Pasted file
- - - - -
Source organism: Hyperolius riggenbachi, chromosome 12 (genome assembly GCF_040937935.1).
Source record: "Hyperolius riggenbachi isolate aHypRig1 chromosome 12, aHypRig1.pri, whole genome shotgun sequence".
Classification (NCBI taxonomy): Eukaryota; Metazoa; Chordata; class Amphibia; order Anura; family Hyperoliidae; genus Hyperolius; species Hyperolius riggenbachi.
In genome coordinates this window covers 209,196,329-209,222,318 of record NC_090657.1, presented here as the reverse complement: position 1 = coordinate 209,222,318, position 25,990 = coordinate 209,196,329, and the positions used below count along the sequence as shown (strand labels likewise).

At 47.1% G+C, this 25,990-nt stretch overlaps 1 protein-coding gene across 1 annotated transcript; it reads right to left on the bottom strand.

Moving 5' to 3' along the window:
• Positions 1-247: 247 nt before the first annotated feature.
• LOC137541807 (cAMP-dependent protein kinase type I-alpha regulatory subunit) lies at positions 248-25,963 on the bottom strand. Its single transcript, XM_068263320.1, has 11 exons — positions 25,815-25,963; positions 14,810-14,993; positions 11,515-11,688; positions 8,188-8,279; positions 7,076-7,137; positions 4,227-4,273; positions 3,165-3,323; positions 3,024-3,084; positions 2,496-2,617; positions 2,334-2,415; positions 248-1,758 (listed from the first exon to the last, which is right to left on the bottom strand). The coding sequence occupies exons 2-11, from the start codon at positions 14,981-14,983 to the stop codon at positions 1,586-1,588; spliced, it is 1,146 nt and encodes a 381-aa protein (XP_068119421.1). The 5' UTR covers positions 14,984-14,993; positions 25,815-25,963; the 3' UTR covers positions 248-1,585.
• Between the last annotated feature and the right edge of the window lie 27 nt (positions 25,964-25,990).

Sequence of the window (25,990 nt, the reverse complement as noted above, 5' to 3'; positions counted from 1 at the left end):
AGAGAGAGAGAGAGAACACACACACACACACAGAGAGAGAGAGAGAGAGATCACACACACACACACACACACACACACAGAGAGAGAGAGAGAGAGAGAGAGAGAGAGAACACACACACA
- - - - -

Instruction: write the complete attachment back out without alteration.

Source organism: Hyperolius riggenbachi, chromosome 12 (genome assembly GCF_040937935.1).
Source record: "Hyperolius riggenbachi isolate aHypRig1 chromosome 12, aHypRig1.pri, whole genome shotgun sequence".
Classification (NCBI taxonomy): Eukaryota; Metazoa; Chordata; class Amphibia; order Anura; family Hyperoliidae; genus Hyperolius; species Hyperolius riggenbachi.
In genome coordinates this window covers 209,196,329-209,222,318 of record NC_090657.1, presented here as the reverse complement: position 1 = coordinate 209,222,318, position 25,990 = coordinate 209,196,329, and the positions used below count along the sequence as shown (strand labels likewise).

At 47.1% G+C, this 25,990-nt stretch overlaps 1 protein-coding gene across 1 annotated transcript; it reads right to left on the bottom strand.

Moving 5' to 3' along the window:
• Positions 1-247: 247 nt before the first annotated feature.
• LOC137541807 (cAMP-dependent protein kinase type I-alpha regulatory subunit) lies at positions 248-25,963 on the bottom strand. Its single transcript, XM_068263320.1, has 11 exons — positions 25,815-25,963; positions 14,810-14,993; positions 11,515-11,688; positions 8,188-8,279; positions 7,076-7,137; positions 4,227-4,273; positions 3,165-3,323; positions 3,024-3,084; positions 2,496-2,617; positions 2,334-2,415; positions 248-1,758 (listed from the first exon to the last, which is right to left on the bottom strand). The coding sequence occupies exons 2-11, from the start codon at positions 14,981-14,983 to the stop codon at positions 1,586-1,588; spliced, it is 1,146 nt and encodes a 381-aa protein (XP_068119421.1). The 5' UTR covers positions 14,984-14,993; positions 25,815-25,963; the 3' UTR covers positions 248-1,585.
• Between the last annotated feature and the right edge of the window lie 27 nt (positions 25,964-25,990).

Sequence of the window (25,990 nt, the reverse complement as noted above, 5' to 3'; positions counted from 1 at the left end):
AGAGAGAGAGAGAGAACACACACACACACACAGAGAGAGAGAGAGAGAGATCACACACACACACACACACACACACACAGAGAGAGAGAGAGAGAGAGAGAGAGAGAGAACACACACACA